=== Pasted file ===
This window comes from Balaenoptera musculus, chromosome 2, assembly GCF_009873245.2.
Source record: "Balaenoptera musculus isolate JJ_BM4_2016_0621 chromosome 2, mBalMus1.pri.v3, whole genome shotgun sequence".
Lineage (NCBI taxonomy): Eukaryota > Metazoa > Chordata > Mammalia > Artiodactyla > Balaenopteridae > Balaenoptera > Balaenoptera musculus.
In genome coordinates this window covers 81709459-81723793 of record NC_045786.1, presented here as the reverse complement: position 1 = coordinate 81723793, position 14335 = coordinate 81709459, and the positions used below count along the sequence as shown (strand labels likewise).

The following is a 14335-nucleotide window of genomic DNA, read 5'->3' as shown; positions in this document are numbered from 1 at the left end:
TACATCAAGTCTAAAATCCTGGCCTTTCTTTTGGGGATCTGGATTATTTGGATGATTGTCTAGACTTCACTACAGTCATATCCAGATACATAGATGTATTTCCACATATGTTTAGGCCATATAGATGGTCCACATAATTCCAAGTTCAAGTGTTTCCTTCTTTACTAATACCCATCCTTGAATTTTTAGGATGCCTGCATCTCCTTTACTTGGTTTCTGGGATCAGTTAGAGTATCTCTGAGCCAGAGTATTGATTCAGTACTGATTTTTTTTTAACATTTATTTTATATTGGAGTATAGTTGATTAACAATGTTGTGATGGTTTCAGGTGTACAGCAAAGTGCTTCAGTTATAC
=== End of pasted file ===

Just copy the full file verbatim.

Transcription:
This window comes from Balaenoptera musculus, chromosome 2, assembly GCF_009873245.2.
Source record: "Balaenoptera musculus isolate JJ_BM4_2016_0621 chromosome 2, mBalMus1.pri.v3, whole genome shotgun sequence".
Lineage (NCBI taxonomy): Eukaryota > Metazoa > Chordata > Mammalia > Artiodactyla > Balaenopteridae > Balaenoptera > Balaenoptera musculus.
In genome coordinates this window covers 81709459-81723793 of record NC_045786.1, presented here as the reverse complement: position 1 = coordinate 81723793, position 14335 = coordinate 81709459, and the positions used below count along the sequence as shown (strand labels likewise).

The following is a 14335-nucleotide window of genomic DNA, read 5'->3' as shown; positions in this document are numbered from 1 at the left end:
TACATCAAGTCTAAAATCCTGGCCTTTCTTTTGGGGATCTGGATTATTTGGATGATTGTCTAGACTTCACTACAGTCATATCCAGATACATAGATGTATTTCCACATATGTTTAGGCCATATAGATGGTCCACATAATTCCAAGTTCAAGTGTTTCCTTCTTTACTAATACCCATCCTTGAATTTTTAGGATGCCTGCATCTCCTTTACTTGGTTTCTGGGATCAGTTAGAGTATCTCTGAGCCAGAGTATTGATTCAGTACTGATTTTTTTTTAACATTTATTTTATATTGGAGTATAGTTGATTAACAATGTTGTGATGGTTTCAGGTGTACAGCAAAGTGCTTCAGTTATAC